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United States Department of Agriculture

Agricultural Research Service


Location: Global Change and Photosynthesis Research

Title: Urgent need for basic treatment data to make precipitation manipulation experiments comparable

item Vicca, S
item Gilgen, A
item Camino Serrano, M
item Dreesen, F
item Dukes, J
item Estiarte, M
item Gray, S
item Guidolotti, G
item Leakey, A D B
item Ogaya, R
item Ort, Donald
item Ostrogovic, M
item Rambal, S
item Sardans, J
item Schmitt, M
item Siebers, M
item Van Der Linden, L
item Van Straaten, O
item Granier, A

Submitted to: New Phytologist
Publication Type: Peer Reviewed Journal
Publication Acceptance Date: 6/3/2012
Publication Date: 6/27/2012
Citation: Vicca, S., Gilgen, A.K., Camino Serrano, M., Dreesen, F.E., Dukes, J.S., Estiarte, M., Gray, S.B., Guidolotti, G., Leakey, A., Ogaya, R., Ort, D.R., Ostrogovic, M., Rambal, S., Sardans, J., Schmitt, M., Siebers, M., Van Der Linden, L., Van Straaten, O., Granier, A. 2012. Urgent need for basic treatment data to make precipitation manipulation experiments comparable. New Phytologist. 195(3):518:522.

Interpretive Summary: Effects of climatic change on ecosystem functioning have been an important research topic during the past decades. Effects of rising atmospheric CO2 concentrations and increasing temperatures are being intensively studied and synthesized. Consequences of altered precipitation patterns, in contrast, have received far less attention. Results of water manipulation experiments were only recently synthesized for the first time, and the conclusions that can be drawn regarding global patterns remain preliminary. In general, reductions in water inputs slow ecosystem processes, while increased rainfall enhances plant productivity, but it remains unclear how this response differs among ecosystems.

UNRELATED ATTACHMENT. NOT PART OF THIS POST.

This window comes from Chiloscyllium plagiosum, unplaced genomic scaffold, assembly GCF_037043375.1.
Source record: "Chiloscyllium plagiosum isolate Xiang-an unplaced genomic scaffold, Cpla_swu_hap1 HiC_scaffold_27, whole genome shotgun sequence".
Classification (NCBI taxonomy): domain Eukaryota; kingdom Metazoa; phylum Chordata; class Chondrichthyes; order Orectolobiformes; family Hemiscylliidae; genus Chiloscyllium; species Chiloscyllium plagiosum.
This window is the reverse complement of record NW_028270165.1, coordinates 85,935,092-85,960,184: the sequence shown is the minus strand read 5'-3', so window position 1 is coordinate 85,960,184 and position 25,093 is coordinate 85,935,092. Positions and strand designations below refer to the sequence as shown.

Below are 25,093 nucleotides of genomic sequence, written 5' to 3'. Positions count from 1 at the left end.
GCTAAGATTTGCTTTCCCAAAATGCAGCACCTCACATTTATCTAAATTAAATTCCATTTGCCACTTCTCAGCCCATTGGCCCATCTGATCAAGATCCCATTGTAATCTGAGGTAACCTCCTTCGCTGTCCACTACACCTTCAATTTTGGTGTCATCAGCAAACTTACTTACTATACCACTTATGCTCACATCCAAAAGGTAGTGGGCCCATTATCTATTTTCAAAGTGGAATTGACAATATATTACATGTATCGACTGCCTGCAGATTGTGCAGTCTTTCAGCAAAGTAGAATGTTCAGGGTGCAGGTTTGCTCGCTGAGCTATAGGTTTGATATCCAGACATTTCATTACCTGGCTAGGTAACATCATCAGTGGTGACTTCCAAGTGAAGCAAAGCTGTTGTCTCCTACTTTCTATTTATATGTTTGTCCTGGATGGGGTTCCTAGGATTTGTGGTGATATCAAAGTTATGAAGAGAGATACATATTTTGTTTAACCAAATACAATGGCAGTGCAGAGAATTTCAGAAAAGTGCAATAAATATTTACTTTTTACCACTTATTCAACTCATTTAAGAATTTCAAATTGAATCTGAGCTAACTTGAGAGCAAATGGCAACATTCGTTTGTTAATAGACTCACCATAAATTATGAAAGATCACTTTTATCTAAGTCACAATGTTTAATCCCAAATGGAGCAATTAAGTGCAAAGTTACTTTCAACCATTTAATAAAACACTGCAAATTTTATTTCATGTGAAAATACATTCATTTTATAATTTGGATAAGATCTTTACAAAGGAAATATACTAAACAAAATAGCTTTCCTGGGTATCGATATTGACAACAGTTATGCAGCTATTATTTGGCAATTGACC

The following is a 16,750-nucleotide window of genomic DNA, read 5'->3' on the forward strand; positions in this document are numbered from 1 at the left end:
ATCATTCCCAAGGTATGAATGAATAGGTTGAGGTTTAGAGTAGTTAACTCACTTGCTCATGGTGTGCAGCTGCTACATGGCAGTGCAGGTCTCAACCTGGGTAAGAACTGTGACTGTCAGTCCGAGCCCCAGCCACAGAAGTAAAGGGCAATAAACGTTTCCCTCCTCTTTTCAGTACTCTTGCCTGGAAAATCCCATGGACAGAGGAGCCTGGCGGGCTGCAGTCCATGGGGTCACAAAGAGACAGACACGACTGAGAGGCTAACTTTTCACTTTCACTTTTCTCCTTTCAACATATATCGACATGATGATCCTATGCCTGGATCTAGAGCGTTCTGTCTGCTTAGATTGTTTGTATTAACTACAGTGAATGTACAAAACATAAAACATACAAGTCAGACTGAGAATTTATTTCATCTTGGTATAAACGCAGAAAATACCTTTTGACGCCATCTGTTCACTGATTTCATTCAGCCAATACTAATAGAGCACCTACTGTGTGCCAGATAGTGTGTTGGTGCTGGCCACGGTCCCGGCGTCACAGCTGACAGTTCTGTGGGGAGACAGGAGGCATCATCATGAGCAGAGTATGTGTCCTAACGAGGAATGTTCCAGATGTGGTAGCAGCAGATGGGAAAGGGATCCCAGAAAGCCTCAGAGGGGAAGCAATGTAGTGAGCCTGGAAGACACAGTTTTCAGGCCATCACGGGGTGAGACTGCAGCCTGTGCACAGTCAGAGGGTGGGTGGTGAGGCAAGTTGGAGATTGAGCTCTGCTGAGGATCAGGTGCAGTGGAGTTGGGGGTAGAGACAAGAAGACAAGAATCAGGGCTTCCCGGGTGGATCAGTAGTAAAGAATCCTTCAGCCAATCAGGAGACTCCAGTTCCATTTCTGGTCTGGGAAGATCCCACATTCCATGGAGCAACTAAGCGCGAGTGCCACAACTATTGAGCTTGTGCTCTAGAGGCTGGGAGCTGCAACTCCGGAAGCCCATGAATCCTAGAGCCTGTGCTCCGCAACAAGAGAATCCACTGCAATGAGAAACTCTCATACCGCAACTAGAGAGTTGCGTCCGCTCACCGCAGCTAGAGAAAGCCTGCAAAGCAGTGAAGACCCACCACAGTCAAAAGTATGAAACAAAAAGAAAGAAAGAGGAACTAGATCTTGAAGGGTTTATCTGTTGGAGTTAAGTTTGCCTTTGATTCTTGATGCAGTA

Technical Abstract: Differences in ecosystem process responses between experiments imposing the same manipulation remain attributable to differences in the perceived magnitude of the treatment as well as to differences in biological factors. Conversely, similar responses across sites could either indicate similar process responses and perceived water stress, or offsetting differences in ecosystem process responses and perceived stress. Despite these problems, available data dictate that cross-site analyses focus on precipitation differences at this time. Analyses based on precipitation data are useful in that they are easily compared with model results. However, because of the reasons highlighted above, it is important to recognize that extrapolations are highly uncertain.

Last Modified: 10/18/2017
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